Down in Crosshaven, the music from the ballroom drifted over the hills behind the bay until old timers pottering around Weaver’s Point lifted their heads to listen, and perhaps remember their own dancing days.
Right across from that Grand Parade bus stop was the Stardust, which also attracted crowds, especially with its convenient city centre location. Here they had top bands, and hosted such major events as the choosing of Miss Cork, to go on to the Miss Ireland and Miss World contests. This was run by the Lucey brothers, who also had the biggest dance hall in East Cork down at Redbarn near Youghal for many years. People walked from as far away as Dungarvan to attend that. The hall is remembered with great affection, and many met their future spouses there.
Sheila Lane, a niece of the Lucey brothers, recalls the happy summers she spent at Redbarn as a child, helping Granny Lucey to run the popular shop on the nearby caravan site.
“I was too young to go to the dances of course, as I was only ten or eleven, but I would tiptoe in beforehand when they were setting up, and it was magical.”
Sometimes, she was able to peep in as the band got going and the dancing started, but then had to go to bed. “I could hear the dance going on though, and later the sound of cars starting up and people heading home. Next morning, I would be up and out early to search around in the grass for any money that had been dropped. But I wasn’t the first one there doing that, I can tell you!”
All the big bands played at Redbarn, including of course the Royal. As we spoke of the late great Brendan Bowyer, Sheila revealed a secret from the past. “One night he split his trousers when they were practising before the crowds arrived, and my uncle Jerry’s wife had to sew them up for him quickly!”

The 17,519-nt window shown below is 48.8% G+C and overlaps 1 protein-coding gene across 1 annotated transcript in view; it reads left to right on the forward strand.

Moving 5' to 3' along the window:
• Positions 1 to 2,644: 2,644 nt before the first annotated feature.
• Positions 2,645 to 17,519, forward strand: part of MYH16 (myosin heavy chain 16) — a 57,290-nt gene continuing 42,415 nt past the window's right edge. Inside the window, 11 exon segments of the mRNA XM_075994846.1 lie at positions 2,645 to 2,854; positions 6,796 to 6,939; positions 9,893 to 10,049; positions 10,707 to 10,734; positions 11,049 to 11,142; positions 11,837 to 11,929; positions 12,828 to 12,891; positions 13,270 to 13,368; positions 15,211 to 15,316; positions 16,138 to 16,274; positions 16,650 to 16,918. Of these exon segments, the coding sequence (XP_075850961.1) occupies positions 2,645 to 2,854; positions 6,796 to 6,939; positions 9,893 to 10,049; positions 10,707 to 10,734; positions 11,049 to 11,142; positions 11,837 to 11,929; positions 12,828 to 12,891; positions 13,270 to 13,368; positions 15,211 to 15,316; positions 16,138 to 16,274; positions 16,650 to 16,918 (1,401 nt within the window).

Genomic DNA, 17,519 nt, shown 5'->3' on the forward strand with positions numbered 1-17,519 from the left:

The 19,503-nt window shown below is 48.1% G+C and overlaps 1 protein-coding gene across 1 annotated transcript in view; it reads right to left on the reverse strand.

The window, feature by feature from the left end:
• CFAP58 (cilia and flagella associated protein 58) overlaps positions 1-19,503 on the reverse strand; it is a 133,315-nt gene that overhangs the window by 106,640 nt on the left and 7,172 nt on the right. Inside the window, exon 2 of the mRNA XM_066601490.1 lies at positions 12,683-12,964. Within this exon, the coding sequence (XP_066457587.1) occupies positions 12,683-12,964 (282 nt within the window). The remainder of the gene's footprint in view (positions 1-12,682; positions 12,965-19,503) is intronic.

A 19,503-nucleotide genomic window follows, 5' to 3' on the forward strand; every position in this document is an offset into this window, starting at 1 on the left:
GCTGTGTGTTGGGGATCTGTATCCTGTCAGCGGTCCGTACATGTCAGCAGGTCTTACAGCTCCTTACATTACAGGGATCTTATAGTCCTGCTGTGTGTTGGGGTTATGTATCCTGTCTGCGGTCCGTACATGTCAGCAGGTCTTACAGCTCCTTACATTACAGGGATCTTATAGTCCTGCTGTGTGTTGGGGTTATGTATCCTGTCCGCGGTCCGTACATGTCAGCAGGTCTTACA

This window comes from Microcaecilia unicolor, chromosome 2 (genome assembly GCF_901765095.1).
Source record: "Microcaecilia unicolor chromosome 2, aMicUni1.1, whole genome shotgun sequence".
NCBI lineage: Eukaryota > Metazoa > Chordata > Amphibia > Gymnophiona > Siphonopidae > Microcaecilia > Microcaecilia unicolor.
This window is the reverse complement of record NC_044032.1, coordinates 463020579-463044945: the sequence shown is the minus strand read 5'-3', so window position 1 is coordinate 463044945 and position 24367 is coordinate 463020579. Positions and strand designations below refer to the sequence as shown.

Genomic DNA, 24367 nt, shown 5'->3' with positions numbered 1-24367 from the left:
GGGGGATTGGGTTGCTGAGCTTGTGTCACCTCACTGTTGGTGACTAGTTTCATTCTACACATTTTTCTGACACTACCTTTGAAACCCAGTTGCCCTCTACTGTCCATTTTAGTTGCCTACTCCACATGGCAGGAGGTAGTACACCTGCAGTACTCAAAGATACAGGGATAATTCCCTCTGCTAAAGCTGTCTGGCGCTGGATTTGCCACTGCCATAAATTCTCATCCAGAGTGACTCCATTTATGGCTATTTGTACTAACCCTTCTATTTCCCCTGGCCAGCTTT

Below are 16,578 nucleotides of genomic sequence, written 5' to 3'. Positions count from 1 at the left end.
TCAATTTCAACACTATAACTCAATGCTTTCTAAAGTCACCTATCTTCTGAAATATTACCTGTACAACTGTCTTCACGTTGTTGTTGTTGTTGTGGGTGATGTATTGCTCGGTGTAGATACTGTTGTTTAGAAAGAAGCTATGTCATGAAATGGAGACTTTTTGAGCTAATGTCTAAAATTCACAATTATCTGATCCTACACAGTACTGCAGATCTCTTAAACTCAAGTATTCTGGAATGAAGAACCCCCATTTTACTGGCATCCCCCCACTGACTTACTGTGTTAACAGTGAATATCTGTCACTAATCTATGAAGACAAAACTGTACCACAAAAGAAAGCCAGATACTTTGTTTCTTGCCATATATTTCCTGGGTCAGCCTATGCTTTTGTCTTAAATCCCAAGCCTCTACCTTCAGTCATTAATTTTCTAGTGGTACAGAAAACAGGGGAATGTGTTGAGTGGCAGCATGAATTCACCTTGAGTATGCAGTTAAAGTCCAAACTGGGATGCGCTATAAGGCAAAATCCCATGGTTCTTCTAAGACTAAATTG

Perhaps not surprising, as Bowyer was always an energetic performer in the Elvis Presley style!
These were the big dance venues, but there were so many smaller ones. Boat Club, Glenanaar, and Dolphin for city dwellers, and further afield the Montrose in Macroom, the Star in Millstreet, the Boys’ Club in Bantry (where the parish priest patrolled, checking that no close dancing was occurring), Inchigeelagh, and even a tin shed in Kealkill known colloquially as Spatters.
The lure of dancing drew crowds to all of these on long summer evenings. Afterwards, the lanes were good for a romantic walk, or, more practically, a girl might be offered ‘a crosser’ home on the bar of a boy’s bike.
In the city, Pres and Christians held dances too, for which you had to have a membership card. CBC’s were held in the school itself, but Pres was grander and hired the ballroom of the Imperial Hotel. The Dukes Showband played at Pres dances, opening with Blueberry Hill “to get things going”, and always signalling the end of the evening with the Peter Gunn theme.
Highlight of the dance was Jerry Lee Lewis’ High School Hop, for which every boy seized a girl who was known to be good at jiving. The ballroom floor fairly quaked and shook during that number.